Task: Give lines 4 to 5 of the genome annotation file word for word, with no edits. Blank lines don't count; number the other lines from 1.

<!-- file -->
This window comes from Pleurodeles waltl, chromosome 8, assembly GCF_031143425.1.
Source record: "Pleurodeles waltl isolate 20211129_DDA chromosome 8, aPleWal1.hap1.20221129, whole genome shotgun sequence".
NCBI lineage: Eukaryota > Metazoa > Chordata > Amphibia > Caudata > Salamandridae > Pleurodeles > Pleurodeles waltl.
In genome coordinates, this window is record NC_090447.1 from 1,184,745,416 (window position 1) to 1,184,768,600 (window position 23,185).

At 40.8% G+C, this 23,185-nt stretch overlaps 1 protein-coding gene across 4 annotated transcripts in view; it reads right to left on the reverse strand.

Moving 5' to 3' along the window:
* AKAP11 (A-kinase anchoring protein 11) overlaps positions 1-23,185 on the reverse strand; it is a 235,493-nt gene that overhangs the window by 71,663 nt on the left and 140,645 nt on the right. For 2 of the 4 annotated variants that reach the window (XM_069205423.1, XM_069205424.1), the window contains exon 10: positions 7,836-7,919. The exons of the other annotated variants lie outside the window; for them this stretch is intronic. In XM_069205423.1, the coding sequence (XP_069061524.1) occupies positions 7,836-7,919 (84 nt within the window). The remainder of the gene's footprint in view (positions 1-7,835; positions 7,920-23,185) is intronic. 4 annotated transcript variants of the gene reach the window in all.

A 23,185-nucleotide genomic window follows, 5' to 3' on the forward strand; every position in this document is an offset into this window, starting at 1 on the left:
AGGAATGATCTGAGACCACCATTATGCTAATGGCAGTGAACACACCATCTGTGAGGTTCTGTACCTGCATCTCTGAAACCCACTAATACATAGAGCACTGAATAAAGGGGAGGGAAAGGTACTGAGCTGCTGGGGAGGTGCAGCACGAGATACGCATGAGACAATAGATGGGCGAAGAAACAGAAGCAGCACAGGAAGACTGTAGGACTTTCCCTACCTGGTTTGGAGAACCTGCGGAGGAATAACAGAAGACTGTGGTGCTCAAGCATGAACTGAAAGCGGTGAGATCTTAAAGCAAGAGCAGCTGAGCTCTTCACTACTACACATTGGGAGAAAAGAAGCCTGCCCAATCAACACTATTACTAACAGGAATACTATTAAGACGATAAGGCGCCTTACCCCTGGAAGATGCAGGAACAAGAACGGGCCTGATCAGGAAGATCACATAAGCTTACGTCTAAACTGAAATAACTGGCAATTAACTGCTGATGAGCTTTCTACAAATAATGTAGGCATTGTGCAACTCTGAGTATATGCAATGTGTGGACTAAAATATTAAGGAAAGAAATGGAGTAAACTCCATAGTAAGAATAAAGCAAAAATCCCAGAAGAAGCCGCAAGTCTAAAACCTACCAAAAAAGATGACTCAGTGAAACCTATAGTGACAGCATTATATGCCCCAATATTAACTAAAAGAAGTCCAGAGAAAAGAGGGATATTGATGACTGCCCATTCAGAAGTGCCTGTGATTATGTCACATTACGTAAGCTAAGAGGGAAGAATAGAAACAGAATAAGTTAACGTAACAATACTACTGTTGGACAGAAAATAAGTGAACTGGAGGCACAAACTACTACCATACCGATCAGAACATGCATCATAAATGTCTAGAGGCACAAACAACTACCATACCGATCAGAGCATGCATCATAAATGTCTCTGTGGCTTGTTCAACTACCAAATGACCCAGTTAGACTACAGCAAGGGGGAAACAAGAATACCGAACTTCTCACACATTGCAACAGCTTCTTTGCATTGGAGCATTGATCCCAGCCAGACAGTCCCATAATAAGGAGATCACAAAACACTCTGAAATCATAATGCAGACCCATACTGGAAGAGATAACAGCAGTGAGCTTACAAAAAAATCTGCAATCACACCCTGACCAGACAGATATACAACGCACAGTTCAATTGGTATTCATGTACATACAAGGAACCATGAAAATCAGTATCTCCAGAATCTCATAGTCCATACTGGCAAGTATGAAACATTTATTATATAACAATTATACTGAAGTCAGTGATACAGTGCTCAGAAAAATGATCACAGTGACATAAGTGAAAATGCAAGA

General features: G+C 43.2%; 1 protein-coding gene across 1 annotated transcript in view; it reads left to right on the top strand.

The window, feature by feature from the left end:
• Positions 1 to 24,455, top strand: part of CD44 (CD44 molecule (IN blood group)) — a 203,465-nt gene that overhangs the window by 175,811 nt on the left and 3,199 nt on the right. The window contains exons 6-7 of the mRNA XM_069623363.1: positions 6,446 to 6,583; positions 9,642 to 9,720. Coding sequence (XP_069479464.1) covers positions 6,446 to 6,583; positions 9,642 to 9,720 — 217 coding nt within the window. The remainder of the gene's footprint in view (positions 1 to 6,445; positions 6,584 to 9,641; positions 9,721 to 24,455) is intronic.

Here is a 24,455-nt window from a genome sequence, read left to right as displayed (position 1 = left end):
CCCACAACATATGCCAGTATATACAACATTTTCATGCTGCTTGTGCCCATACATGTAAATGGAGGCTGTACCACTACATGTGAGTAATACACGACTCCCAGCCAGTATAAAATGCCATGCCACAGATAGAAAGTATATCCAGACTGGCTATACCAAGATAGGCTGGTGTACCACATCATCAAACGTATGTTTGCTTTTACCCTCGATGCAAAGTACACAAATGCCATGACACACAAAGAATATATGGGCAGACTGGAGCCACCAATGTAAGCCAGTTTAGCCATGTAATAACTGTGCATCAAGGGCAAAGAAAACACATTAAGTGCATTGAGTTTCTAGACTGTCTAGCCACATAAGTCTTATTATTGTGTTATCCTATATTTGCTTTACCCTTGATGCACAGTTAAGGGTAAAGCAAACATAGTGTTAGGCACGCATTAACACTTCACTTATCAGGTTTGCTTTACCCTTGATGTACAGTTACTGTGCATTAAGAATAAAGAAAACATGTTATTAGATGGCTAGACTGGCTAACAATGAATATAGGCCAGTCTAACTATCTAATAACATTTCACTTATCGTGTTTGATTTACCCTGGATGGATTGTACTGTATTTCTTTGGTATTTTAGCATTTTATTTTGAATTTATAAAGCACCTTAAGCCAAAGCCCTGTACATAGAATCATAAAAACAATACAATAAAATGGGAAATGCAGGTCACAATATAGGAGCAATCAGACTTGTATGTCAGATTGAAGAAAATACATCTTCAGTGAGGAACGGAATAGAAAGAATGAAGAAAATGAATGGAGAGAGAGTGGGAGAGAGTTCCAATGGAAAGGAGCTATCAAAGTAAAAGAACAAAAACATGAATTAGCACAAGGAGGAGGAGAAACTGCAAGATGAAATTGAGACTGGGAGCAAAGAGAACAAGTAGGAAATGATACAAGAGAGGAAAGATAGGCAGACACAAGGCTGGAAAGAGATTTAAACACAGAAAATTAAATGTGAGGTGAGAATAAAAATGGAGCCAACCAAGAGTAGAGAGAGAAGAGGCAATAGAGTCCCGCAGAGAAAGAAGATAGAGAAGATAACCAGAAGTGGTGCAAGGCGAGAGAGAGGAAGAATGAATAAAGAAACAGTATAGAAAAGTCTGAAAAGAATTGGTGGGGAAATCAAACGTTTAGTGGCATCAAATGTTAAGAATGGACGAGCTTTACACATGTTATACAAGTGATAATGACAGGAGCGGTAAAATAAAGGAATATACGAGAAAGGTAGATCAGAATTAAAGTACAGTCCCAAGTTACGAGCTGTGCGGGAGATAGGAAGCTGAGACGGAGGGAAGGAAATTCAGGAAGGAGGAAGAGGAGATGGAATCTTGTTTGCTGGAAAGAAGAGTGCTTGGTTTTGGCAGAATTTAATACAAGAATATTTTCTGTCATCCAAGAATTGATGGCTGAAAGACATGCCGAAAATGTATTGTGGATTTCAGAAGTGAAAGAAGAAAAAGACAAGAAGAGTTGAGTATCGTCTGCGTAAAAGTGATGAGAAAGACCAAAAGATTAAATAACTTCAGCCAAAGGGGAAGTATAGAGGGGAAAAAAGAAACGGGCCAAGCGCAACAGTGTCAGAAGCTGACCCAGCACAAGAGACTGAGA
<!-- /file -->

In genome coordinates, this window is record NC_090447.1 from 1,184,745,416 (window position 1) to 1,184,768,600 (window position 23,185).

At 40.8% G+C, this 23,185-nt stretch overlaps 1 protein-coding gene across 4 annotated transcripts in view; it reads right to left on the reverse strand.